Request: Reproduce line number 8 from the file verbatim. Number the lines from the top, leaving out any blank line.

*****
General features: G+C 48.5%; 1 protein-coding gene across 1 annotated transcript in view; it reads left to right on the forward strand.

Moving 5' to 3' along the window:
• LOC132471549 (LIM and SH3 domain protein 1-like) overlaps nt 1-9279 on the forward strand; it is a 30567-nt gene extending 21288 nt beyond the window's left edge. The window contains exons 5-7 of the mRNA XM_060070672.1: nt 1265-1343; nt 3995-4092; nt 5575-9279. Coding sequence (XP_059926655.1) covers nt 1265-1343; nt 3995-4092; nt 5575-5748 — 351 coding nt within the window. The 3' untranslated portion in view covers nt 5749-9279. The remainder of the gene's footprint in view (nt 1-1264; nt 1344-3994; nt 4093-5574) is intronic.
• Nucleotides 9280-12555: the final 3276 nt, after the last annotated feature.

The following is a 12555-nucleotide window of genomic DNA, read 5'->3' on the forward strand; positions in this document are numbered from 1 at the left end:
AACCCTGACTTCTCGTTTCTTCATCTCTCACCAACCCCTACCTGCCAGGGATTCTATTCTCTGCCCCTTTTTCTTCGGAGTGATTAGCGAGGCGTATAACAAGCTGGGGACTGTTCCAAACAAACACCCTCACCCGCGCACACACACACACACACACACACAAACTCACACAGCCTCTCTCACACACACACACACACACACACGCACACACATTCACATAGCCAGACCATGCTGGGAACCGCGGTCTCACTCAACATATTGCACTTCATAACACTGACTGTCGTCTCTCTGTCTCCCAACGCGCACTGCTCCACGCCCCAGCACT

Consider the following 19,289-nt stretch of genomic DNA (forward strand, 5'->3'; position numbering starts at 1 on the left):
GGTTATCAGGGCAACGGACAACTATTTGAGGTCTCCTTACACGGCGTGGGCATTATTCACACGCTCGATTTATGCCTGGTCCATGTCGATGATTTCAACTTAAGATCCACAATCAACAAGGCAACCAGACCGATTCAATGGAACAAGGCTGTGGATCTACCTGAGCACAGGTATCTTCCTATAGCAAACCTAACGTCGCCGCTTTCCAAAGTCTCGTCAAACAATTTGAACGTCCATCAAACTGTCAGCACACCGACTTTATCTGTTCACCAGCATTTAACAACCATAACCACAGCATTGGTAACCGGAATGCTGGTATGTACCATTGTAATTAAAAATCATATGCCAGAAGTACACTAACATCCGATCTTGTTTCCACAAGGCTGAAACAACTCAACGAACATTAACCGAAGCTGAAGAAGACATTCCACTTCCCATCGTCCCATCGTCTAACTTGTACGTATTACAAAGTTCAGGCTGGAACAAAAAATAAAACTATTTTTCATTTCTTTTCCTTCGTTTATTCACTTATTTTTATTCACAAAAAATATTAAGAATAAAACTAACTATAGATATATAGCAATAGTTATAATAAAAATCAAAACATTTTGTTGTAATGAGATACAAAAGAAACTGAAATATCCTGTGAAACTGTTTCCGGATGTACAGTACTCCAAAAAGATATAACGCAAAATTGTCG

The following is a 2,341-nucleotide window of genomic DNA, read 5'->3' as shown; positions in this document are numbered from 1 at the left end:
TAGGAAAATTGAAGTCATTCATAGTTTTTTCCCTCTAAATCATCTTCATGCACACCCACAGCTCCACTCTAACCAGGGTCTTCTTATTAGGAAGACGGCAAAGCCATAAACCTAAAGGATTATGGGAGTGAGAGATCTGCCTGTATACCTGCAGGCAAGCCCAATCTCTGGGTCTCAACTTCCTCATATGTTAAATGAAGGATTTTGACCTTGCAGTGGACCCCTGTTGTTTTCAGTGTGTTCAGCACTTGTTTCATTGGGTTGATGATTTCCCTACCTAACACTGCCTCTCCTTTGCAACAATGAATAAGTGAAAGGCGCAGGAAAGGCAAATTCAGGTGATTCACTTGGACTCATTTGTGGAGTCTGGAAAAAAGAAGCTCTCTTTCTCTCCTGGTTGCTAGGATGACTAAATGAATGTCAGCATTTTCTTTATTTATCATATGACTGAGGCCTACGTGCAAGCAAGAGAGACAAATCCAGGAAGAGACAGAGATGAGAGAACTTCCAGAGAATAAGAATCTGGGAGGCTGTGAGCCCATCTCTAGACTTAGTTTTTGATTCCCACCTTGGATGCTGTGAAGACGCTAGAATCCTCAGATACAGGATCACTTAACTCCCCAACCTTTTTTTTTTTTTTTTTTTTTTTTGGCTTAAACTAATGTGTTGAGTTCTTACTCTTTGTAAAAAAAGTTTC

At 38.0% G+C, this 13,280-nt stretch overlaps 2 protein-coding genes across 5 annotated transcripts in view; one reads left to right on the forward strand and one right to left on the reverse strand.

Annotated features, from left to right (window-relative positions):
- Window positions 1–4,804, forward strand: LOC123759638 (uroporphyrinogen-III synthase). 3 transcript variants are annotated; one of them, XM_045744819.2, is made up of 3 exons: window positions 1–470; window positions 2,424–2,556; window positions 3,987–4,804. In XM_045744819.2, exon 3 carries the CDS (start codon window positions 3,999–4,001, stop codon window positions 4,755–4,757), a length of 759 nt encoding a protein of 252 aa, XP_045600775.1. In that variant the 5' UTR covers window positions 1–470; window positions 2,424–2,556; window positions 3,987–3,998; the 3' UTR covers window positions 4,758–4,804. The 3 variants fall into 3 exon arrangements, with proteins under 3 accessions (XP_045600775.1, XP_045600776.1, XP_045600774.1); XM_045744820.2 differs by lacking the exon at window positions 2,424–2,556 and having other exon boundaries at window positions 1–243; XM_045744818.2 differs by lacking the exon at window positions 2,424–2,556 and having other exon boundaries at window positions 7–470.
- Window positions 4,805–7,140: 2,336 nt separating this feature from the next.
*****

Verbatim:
GGTTATCAGGGCAACGGACAACTATTTGAGGTCTCCTTACACGGCGTGGGCATTATTCACACGCTCGATTTATGCCTGGTCCATGTCGATGATTTCAACTTAAGATCCACAATCAACAAGGCAACCAGACCGATTCAATGGAACAAGGCTGTGGATCTACCTGAGCACAGGTATCTTCCTATAGCAAACCTAACGTCGCCGCTTTCCAAAGTCTCGTCAAACAATTTGAACGTCCATCAAACTGTCAGCACACCGACTTTATCTGTTCACCAGCATTTAACAACCATAACCACAGCATTGGTAACCGGAATGCTGGTATGTACCATTGTAATTAAAAATCATATGCCAGAAGTACACTAACATCCGATCTTGTTTCCACAAGGCTGAAACAACTCAACGAACATTAACCGAAGCTGAAGAAGACATTCCACTTCCCATCGTCCCATCGTCTAACTTGTACGTATTACAAAGTTCAGGCTGGAACAAAAAATAAAACTATTTTTCATTTCTTTTCCTTCGTTTATTCACTTATTTTTATTCACAAAAAATATTAAGAATAAAACTAACTATAGATATATAGCAATAGTTATAATAAAAATCAAAACATTTTGTTGTAATGAGATACAAAAGAAACTGAAATATCCTGTGAAACTGTTTCCGGATGTACAGTACTCCAAAAAGATATAACGCAAAATTGTCG